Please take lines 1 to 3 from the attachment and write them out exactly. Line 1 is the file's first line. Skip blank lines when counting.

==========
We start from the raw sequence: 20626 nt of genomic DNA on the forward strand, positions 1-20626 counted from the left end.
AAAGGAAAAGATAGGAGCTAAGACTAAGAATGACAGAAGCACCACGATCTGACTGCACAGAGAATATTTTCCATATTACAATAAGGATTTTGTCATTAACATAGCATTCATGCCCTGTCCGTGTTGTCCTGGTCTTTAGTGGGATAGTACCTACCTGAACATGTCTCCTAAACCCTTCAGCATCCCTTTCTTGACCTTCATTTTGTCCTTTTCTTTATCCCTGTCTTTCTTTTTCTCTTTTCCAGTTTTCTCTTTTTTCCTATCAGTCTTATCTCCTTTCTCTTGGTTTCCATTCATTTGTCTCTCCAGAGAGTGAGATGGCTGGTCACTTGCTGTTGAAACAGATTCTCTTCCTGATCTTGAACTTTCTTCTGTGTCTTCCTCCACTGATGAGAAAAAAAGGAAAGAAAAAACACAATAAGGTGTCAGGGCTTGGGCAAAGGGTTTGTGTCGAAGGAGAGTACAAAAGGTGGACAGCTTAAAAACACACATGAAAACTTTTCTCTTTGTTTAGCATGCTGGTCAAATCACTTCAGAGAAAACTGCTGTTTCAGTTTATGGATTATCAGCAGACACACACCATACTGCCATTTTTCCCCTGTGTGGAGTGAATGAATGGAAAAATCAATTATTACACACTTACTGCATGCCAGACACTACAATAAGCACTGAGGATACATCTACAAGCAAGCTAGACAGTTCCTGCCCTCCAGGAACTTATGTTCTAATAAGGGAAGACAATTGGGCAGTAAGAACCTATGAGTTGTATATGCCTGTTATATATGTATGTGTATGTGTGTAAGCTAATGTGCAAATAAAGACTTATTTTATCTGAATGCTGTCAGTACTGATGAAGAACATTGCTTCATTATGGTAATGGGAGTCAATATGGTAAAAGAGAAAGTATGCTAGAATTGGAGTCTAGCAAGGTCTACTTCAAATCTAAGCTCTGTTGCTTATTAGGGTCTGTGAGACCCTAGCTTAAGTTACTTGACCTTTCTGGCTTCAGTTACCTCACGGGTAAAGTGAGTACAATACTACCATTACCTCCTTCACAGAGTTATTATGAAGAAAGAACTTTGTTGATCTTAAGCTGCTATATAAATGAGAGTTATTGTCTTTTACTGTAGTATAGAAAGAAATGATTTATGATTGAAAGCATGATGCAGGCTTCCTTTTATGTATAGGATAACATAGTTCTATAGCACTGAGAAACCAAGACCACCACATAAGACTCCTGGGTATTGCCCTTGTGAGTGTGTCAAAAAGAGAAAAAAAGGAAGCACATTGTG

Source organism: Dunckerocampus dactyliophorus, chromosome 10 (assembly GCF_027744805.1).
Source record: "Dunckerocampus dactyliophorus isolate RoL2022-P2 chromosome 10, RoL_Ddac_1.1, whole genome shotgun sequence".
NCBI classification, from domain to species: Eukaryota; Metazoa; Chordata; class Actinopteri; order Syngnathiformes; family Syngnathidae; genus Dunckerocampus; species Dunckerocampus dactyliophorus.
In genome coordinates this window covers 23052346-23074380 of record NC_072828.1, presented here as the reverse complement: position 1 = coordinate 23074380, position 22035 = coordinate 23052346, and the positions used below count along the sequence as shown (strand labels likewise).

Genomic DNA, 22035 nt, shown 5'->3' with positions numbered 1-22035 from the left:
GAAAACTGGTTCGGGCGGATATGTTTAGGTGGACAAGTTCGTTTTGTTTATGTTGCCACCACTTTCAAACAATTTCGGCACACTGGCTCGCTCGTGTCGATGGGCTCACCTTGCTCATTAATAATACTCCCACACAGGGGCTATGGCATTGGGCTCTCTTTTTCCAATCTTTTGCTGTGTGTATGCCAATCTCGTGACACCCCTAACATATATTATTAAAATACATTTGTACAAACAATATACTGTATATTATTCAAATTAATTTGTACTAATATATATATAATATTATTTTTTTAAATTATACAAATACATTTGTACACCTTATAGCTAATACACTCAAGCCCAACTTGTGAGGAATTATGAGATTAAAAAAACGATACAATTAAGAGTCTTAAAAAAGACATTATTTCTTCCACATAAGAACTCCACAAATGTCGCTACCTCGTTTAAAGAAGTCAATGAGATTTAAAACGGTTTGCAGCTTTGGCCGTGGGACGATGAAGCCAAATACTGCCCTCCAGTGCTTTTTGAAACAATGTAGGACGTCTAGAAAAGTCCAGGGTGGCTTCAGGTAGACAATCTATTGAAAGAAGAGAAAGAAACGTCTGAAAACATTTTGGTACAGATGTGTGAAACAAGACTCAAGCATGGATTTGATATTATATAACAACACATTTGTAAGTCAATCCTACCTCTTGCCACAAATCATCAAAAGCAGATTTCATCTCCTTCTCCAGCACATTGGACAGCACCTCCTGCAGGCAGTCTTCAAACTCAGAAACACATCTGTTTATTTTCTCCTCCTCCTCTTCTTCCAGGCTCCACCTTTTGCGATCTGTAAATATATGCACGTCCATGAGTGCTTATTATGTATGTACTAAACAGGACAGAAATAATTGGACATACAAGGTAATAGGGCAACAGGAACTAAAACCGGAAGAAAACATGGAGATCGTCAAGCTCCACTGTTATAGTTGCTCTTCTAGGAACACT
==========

We start from the raw sequence: 20626 nt of genomic DNA on the forward strand, positions 1-20626 counted from the left end.
AAAGGAAAAGATAGGAGCTAAGACTAAGAATGACAGAAGCACCACGATCTGACTGCACAGAGAATATTTTCCATATTACAATAAGGATTTTGTCATTAACATAGCATTCATGCCCTGTCCGTGTTGTCCTGGTCTTTAGTGGGATAGTACCTACCTGAACATGTCTCCTAAACCCTTCAGCATCCCTTTCTTGACCTTCATTTTGTCCTTTTCTTTATCCCTGTCTTTCTTTTTCTCTTTTCCAGTTTTCTCTTTTTTCCTATCAGTCTTATCTCCTTTCTCTTGGTTTCCATTCATTTGTCTCTCCAGAGAGTGAGATGGCTGGTCACTTGCTGTTGAAACAGATTCTCTTCCTGATCTTGAACTTTCTTCTGTGTCTTCCTCCACTGATGAGAAAAAAAGGAAAGAAAAAACACAATAAGGTGTCAGGGCTTGGGCAAAGGGTTTGTGTCGAAGGAGAGTACAAAAGGTGGACAGCTTAAAAACACACATGAAAACTTTTCTCTTTGTTTAGCATGCTGGTCAAATCACTTCAGAGAAAACTGCTGTTTCAGTTTATGGATTATCAGCAGACACACACCATACTGCCATTTTTCCCCTGTGTGGAGTGAATGAATGGAAAAATCAATTATTACACACTTACTGCATGCCAGACACTACAATAAGCACTGAGGATACATCTACAAGCAAGCTAGACAGTTCCTGCCCTCCAGGAACTTATGTTCTAATAAGGGAAGACAATTGGGCAGTAAGAACCTATGAGTTGTATATGCCTGTTATATATGTATGTGTATGTGTGTAAGCTAATGTGCAAATAAAGACTTATTTTATCTGAATGCTGTCAGTACTGATGAAGAACATTGCTTCATTATGGTAATGGGAGTCAATATGGTAAAAGAGAAAGTATGCTAGAATTGGAGTCTAGCAAGGTCTACTTCAAATCTAAGCTCTGTTGCTTATTAGGGTCTGTGAGACCCTAGCTTAAGTTACTTGACCTTTCTGGCTTCAGTTACCTCACGGGTAAAGTGAGTACAATACTACCATTACCTCCTTCACAGAGTTATTATGAAGAAAGAACTTTGTTGATCTTAAGCTGCTATATAAATGAGAGTTATTGTCTTTTACTGTAGTATAGAAAGAAATGATTTATGATTGAAAGCATGATGCAGGCTTCCTTTTATGTATAGGATAACATAGTTCTATAGCACTGAGAAACCAAGACCACCACATAAGACTCCTGGGTATTGCCCTTGTGAGTGTGTCAAAAAGAGAAAAAAAGGAAGCACATTGTG

Source organism: Dunckerocampus dactyliophorus, chromosome 10 (assembly GCF_027744805.1).